A Tribute to R.E.M. and 88.1 KDHX Benefit: Review, Setlist and Photo
Back to Rockville: A Tribute to R.E.M. And 88.1 KDHX Benefit
Mike Appelstein Joe Thebeau of FInn's Motel
April 27, 2012
When R.E.M. announced its breakup last September, the music world was shocked but not really surprised. After all, the three remaining original members had been together for 31 years by that point, most of them quite successful. However, 2011 was a long way from the band's early-1990s commercial and artistic peak, and though some of its later albums have their moments, it was easy to feel like each of them was another chapter of a long, gradual decline. Some people think R.E.M. should have quit when drummer Bill Berry left the band. Others never forgave the band for playing stadiums, not breaking up at the end of 1999, and backtracking from other rash promises the members made in their twenties to interviewers. But by making a definitive split and announcing it as such, R.E.M. not only put a firm cap on their career, but inspired many of us to give their work a fresh listen and remember why we loved the music so much.
And "love" is not an overstatement. During the early IRS Records years, R.E.M. was like the Beatles to a coterie of college radio listeners, fanzine readers, high school outcasts and small, regional bands. By playing every small town on the map and bringing bands like the Minutemen and Camper Van Beethoven on tour, the band kept a toe in the indie world even as each successive record sold more and more. R.E.M. was so influential that soundalike bands popped up in every college town from New Haven to Iowa City. Later came superstardom, inevitably, and finally the long decline. All of which leaves an extensive catalog to study, cover and recontextualize. In this sense, "Back to Rockville," the latest in a series of KDHX-presented tribute nights, couldn't have been more timely.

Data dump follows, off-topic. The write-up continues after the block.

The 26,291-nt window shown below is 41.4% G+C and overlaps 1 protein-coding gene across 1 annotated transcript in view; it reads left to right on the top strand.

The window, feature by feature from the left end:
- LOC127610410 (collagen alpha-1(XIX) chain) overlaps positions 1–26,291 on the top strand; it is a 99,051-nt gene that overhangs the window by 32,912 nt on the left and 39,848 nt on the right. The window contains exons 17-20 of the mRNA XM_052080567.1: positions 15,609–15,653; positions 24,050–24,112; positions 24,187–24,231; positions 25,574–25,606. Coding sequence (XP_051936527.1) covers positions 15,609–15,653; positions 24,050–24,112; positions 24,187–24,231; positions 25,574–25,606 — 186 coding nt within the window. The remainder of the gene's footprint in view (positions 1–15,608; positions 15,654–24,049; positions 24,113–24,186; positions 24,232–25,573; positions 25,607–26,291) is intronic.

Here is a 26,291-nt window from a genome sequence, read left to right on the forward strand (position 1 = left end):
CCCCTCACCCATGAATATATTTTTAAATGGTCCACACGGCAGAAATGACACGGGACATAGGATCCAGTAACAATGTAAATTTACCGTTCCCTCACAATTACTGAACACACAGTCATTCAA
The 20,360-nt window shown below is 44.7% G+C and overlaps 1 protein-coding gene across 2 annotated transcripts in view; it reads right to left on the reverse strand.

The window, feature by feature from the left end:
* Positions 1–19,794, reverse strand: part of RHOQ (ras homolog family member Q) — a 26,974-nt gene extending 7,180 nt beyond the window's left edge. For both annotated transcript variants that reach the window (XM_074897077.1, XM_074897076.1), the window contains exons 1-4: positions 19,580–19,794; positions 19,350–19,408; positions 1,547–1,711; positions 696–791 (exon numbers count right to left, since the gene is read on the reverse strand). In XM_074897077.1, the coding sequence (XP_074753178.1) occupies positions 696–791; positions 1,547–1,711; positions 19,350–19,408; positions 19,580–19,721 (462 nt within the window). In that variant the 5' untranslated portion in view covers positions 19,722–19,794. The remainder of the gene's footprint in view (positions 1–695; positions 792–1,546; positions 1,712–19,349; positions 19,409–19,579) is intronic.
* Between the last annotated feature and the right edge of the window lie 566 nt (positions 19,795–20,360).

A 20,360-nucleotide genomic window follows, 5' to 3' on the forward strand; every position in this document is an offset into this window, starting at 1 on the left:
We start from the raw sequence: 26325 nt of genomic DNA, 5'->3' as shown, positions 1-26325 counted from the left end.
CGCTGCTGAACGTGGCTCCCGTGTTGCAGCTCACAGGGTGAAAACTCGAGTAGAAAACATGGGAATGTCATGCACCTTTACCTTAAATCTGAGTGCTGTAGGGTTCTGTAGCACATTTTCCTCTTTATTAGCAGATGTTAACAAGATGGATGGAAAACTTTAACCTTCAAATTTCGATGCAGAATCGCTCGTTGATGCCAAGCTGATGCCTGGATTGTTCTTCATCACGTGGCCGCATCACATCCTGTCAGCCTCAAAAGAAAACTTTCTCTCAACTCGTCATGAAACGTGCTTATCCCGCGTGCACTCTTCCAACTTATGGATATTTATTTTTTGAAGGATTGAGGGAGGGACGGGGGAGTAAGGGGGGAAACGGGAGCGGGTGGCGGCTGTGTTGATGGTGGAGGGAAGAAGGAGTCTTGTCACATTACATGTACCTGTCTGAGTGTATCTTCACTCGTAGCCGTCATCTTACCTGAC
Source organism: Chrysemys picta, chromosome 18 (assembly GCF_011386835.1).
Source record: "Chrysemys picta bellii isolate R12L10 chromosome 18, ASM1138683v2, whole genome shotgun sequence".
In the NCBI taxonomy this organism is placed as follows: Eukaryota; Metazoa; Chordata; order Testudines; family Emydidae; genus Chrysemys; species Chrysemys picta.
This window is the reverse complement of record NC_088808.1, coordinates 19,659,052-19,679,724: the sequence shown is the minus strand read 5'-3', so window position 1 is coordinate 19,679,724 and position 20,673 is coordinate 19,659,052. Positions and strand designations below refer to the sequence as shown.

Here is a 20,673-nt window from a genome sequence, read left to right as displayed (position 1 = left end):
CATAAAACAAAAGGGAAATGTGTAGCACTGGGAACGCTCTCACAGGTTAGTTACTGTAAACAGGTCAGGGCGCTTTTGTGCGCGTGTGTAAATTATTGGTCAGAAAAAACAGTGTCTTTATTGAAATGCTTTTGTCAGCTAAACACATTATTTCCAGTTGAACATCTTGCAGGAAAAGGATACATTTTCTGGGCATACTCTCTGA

As is the custom with these events, "Back to Rockville" featured ten bands, each performing three or four songs with a shared backline of drums and amps. Set changes were quick and organized, and the night even ended a little ahead of schedule.
The first three bands each focused on the quieter, more restrained side of R.E.M. Palace started things off with lush takes on material from Up and Reveal, complete with three- and four-part harmony. Spectator had perhaps the most original approach of the entire evening, turning Monster's raucous "Bang and Blame" into a tango and finding almost baroque undertones in "Daysleeper" and "All the Way to Reno." By the time Half Knots ended their quiet three-song set, however, I wondered if the whole evening would be like this, and whether any of the evening's performers would honor R.E.M.'s origins as a rock & roll band.
I needn't have worried. The whole evening was designed to gradually rev up in volume and attitude. Middle Class Pants -- a collective of Middle Class Fashion and Tight Pants Syndrome members -- kicked the evening into high gear with "Begin the Begin," a couple of early songs, and the silly but fun "Stand." Scarlet Tanager performed three of the greatest hits, including a nice "Shiny Happy People" (which I've always liked; so sue me) and a frantic "It's The End of The World As We Know It (And I Feel Fine)."